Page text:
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Solar Panels represent the most reliable, predictable, low cost and low maintenance source of renewable energy for Stand Alone Power Systems.

Solar modules are typically mounted on your roof or ground mounted frames to convert sunlight into electricity (DC).

An inverter then converts the DC electricity into common 240V alternating current (AC) electricity. This can then be used to either power your household appliances directly, or charge storage batteries for use at night.

We offer a range of solar technologies from leading manufacturers, ensuring the right technology is utilised for your situation.

Monocrystalline

Monocrystalline solar panels are a proven technology that have been widely in use for over 50 years. Monocrystalline panels have a higher conversion efficiency which makes them ideal for areas where space is limited. Monocrystalline requires very high grade silicon which is costly to make and consumes a large amount of energy to produce.

Advantages:

  • High annual yields even with sub-optimal levels of sunlight.
  • Excels in performance even in weak light conditions.
  • Boosted cold weather performance for when you need it most.
  • Requires less roof space for a given power output.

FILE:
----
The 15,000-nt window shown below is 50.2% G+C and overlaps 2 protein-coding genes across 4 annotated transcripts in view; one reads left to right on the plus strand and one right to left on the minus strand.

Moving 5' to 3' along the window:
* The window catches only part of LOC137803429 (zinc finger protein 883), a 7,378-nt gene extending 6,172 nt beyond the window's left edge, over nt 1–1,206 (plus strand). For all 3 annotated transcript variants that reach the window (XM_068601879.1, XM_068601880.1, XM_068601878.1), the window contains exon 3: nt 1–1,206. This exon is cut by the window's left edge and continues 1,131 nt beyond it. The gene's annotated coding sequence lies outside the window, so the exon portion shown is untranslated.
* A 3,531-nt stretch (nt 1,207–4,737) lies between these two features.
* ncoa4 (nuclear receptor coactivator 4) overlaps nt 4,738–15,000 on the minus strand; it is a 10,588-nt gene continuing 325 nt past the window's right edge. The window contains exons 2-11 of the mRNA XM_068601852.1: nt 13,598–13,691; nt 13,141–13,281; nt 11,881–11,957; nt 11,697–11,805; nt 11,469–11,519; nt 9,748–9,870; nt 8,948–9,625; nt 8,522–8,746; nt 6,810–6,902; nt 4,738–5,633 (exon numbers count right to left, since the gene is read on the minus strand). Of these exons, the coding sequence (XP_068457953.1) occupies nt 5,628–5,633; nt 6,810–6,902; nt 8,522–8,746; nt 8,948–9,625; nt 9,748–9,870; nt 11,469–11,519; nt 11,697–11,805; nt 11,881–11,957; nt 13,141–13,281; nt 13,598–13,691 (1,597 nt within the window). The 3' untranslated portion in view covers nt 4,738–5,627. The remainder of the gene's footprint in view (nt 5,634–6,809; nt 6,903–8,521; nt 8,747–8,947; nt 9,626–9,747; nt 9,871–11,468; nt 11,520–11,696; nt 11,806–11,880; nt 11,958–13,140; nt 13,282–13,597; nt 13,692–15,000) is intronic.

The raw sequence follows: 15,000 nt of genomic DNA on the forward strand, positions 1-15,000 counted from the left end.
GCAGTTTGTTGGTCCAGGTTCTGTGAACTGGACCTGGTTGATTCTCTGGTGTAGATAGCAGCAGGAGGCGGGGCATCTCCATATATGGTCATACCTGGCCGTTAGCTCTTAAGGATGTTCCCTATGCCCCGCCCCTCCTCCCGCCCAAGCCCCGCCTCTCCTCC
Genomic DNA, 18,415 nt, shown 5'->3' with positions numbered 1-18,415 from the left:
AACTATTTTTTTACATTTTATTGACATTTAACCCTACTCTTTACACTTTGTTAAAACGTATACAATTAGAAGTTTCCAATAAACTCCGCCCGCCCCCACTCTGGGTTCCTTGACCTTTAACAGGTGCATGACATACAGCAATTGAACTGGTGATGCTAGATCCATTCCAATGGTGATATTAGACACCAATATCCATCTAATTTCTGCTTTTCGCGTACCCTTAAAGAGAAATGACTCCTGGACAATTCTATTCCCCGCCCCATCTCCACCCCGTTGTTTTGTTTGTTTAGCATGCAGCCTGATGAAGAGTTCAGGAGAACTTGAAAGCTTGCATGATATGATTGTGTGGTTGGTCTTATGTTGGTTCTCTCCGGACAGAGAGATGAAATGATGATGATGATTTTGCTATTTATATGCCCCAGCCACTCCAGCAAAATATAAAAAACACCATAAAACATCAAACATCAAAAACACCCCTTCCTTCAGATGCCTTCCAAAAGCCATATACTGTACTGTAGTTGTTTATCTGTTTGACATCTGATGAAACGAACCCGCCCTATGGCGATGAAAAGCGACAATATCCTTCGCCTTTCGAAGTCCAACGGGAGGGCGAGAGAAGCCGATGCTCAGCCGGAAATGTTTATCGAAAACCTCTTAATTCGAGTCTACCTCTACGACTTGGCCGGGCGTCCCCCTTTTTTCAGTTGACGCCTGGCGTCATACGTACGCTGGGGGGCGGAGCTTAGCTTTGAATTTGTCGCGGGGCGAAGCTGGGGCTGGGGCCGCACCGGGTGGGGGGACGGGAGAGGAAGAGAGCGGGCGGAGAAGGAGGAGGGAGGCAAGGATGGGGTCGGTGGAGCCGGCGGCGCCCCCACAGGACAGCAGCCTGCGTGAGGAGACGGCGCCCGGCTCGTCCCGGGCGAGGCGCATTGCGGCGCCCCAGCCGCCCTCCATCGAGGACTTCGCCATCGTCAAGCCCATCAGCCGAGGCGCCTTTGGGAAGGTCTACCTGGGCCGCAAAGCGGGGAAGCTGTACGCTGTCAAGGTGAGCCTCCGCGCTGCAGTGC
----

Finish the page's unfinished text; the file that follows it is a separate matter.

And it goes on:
• Slow degradation, generally losing only 0.25 – 0.5% per year.

Disadvantages:

  • Monocrystalline modules suffer greater output reduction than Thin Film on hotter days, however there is often surplus power on hot days so this may not matter.

Polycrystalline

Polycrystalline panels are widely installed throughout the world and tend to outperform monocrystalline modules in hotter climates and in lower light conditions. They are usually slightly less space efficiency though, and take up marginally more area as a result. Polycrystalline panels have a simpler manufacturing process than monocrystalline.

Advantages:

  • High annual yields even with sub-optimal levels of sunlight.
  • Excels in performance even in weak light conditions.
  • Better high temperature tolerance than monocrystalline panels.
  • Simpler manufacturing process.
  • Slow degradation, generally losing only 0.25 – 0.5% per year.

Disadvantages:

  • Slightly less space efficient than some monocrystalline modules.

Thin Film Hybrid

Thin Film has great low light and shade performance qualities as well as high temperature tolerance. Thin Film is less space efficient and requires more physical area, but importantly it will yield more energy per Watt (kWh/kW) than any other solar panel. Hybrid technology combines thin film amorphous with multicrystalline in order to improve space efficiency while maintaining thin film’s other attractive qualities.

Advantages:

  • Yields more energy than most other technologies (kWh).
  • Increased low light performance.
  • Increased shade tolerance.
  • Excellent high temperature tolerance and performance.
  • Slow lifetime degradation – generally losing only 0.25 – 0.5% per year.
  • Less embodied energy – a shorter energy payback period.

Disadvantages:

  • Not as space efficient – requires more physical area.
  • Costs more to install because of larger installation area.